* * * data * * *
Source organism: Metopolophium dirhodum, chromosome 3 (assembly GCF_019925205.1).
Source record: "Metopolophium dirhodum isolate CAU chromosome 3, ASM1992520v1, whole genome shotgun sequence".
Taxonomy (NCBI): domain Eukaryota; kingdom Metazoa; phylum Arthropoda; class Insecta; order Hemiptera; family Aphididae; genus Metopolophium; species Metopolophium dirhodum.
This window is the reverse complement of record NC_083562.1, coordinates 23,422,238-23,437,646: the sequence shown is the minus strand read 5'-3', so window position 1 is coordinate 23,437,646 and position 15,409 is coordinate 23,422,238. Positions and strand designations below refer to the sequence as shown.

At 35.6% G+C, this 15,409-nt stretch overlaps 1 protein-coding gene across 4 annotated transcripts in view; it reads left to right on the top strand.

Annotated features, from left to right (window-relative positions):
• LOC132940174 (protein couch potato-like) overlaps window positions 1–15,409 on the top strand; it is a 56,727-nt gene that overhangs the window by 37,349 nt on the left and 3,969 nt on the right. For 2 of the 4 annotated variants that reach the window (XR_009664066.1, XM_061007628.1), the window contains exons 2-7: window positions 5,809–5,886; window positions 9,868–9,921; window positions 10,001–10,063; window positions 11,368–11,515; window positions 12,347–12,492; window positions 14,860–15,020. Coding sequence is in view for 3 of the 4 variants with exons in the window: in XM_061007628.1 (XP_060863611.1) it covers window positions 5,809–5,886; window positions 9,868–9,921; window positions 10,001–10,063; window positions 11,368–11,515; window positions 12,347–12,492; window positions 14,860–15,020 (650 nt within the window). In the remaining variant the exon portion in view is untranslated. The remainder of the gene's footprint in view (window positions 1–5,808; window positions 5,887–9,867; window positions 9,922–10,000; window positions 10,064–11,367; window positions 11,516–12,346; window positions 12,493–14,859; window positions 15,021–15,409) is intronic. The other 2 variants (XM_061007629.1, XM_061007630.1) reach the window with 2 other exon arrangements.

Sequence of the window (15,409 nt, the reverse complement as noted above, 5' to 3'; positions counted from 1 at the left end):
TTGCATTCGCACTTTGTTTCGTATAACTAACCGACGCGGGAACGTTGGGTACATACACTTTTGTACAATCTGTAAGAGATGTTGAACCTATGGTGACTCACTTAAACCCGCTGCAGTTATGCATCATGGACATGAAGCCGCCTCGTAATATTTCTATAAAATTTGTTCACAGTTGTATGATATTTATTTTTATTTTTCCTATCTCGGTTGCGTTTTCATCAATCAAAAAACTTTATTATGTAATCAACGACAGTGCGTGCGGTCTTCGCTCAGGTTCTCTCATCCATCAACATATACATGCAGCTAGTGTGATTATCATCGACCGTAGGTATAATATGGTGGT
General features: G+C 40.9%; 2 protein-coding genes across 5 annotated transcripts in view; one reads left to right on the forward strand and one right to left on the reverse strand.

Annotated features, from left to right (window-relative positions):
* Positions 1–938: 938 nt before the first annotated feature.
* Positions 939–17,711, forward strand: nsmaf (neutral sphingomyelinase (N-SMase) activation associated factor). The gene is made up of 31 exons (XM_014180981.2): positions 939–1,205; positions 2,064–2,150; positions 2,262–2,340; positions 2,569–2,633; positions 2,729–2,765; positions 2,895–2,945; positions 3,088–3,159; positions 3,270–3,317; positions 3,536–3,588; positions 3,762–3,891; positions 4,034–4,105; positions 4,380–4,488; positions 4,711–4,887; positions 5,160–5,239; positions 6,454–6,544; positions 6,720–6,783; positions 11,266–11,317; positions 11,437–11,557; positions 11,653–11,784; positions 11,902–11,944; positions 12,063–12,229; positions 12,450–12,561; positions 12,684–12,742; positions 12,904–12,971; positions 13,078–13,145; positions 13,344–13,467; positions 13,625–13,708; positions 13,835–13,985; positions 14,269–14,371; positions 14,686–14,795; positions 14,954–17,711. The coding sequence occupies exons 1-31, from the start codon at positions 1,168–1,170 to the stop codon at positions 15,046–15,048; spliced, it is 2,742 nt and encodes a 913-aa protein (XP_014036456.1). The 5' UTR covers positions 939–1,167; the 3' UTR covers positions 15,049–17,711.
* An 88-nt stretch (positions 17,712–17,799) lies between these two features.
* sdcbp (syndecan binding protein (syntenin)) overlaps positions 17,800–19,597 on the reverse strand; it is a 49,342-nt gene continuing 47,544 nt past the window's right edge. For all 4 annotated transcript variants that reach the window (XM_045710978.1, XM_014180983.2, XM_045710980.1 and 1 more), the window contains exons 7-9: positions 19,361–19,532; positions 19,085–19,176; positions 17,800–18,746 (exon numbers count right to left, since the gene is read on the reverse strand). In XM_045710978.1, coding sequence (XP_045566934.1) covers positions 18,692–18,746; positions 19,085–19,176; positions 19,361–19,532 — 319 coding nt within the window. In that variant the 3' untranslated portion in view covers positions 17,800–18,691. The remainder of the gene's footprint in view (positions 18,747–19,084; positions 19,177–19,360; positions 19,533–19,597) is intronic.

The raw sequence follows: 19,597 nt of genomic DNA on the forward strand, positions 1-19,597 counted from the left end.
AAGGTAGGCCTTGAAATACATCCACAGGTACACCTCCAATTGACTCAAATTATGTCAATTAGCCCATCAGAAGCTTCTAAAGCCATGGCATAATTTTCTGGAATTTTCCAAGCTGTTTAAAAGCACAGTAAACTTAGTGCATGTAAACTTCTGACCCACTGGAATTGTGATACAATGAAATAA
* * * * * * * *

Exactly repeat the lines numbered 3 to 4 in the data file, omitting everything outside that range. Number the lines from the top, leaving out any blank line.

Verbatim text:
Taxonomy (NCBI): domain Eukaryota; kingdom Metazoa; phylum Arthropoda; class Insecta; order Hemiptera; family Aphididae; genus Metopolophium; species Metopolophium dirhodum.
This window is the reverse complement of record NC_083562.1, coordinates 23,422,238-23,437,646: the sequence shown is the minus strand read 5'-3', so window position 1 is coordinate 23,437,646 and position 15,409 is coordinate 23,422,238. Positions and strand designations below refer to the sequence as shown.